Gary Schroeder, 36, explains how he beat his drink and drug habit to race Ironman UK. Words: Debbi Marco Photos: Charles Whittington Photography; Finisherpix.
Growing up I was quite a good footballer, and I started playing golf when I was 12. I got a job at the local golf course and I could have turned professional, but at the age of 17, I started drinking. Pretty soon I couldn’t hold down a job.
Any idea of turning pro went out the window and it gradually became clear I had an issue with alcohol. I can’t explain where it comes from as no one in my family drinks to excess, but for me when I put one in me, one is far too many and a thousand is not enough.
I would go for three to six months of drinking fairly socially and maintaining my job, but then I’d get to a point where I couldn’t get it back.
In my 20s, I started snorting cocaine too. I worked in commission-only sales jobs, which suited me as I’d make a few hundred quid on a Monday and Tuesday and then take the rest of the week off.
At the height of my addiction, I was spending £1,000 a week and would spend up to four nights at a time without food or sleep. My weight plummeted to seven stone, and I couldn’t manage 24 hours without having a drink.
I moved from London to Bournemouth and went to rehab. In Bournemouth, I was quite into the whole Mod thing and was obsessed with scooters and music from the late 50s and 60s. That’s how I came across cycling.
About four years ago, I put my scooter in to be re-sprayed, but as I needed to get about town I bought an old racer bike for £40.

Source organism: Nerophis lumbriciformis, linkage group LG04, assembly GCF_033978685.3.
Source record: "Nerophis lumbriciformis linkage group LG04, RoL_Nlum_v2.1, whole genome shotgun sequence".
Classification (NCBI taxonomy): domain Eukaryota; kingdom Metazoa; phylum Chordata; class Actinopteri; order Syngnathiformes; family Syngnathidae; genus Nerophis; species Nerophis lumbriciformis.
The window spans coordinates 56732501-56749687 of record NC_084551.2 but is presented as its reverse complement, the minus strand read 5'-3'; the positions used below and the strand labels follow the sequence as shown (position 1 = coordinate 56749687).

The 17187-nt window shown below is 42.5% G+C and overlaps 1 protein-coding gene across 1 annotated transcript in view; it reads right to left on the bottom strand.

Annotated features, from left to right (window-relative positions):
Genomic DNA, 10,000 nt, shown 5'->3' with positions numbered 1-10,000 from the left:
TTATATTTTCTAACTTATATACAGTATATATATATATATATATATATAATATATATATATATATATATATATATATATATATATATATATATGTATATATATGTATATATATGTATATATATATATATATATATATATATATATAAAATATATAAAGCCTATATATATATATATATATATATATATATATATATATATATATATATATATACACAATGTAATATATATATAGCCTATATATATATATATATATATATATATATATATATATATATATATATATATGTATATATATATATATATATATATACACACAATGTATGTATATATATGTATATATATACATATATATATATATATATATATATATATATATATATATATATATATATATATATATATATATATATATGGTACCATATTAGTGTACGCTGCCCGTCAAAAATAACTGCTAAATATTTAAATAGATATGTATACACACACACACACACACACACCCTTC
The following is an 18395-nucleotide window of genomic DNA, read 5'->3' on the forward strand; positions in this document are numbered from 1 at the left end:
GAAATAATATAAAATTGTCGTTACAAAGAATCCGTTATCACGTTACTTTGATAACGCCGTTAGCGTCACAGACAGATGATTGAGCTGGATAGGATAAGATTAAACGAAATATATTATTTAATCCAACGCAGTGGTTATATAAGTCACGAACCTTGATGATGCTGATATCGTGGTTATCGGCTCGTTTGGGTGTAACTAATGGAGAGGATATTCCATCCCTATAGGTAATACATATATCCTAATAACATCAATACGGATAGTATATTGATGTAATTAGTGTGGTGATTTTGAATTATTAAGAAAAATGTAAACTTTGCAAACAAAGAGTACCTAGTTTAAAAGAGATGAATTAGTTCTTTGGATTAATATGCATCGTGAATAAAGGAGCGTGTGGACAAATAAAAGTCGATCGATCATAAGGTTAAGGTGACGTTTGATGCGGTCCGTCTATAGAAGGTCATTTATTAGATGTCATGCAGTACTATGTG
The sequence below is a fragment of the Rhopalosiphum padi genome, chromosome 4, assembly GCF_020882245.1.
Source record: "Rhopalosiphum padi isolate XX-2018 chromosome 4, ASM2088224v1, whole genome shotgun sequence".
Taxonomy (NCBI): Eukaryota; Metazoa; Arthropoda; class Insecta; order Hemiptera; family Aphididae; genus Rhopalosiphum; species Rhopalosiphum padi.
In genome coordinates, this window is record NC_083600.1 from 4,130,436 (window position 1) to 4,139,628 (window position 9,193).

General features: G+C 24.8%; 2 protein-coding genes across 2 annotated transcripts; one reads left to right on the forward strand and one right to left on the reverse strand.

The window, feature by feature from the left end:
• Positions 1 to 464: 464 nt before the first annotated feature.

When I started cycling I couldn’t believe my body could get me 10 miles up the rode on it’s own steam. Especially as six months before, I was in such a physically incapable state I could hardly walk to the kitchen.
Finally I could appreciate what my body was capable of. I joined the Bournemouth Arrows Cycling Club and would ride with them every Saturday. My first sportive was 20 miles, which felt like the longest endurance event at the time.
My recovery was back on track but when my younger sister, Caren, died in February 2013, it shook my resolve. I stayed sober for a few months after her death, but there were big changes. I moved back to London to look after my mum whose sight was failing and I started to work in another sales job, which had quite a big drinking culture.
At the beginning of 2014, I went through a bad stage where I hadn’t left the house and I started thinking about how short life is. I could carry on how I was, which was a quick way to die or stop everything I was doing and do something positive.
I started going out with London Phoenix Cycling Club in north London, and in May 2014 I went to support my brother-in-law who did the London triathlon in Hyde Park.
I loved watching all the TT bikes. I love their geometry both how they look and how they sound.
My cousin is Greg Behar, an agegrouper who lives in Switzerland, but I never thought I could do a triathlon, especially as even now, I can’t feel the right side of my leg because I fitted so many times through overdosing on cocaine.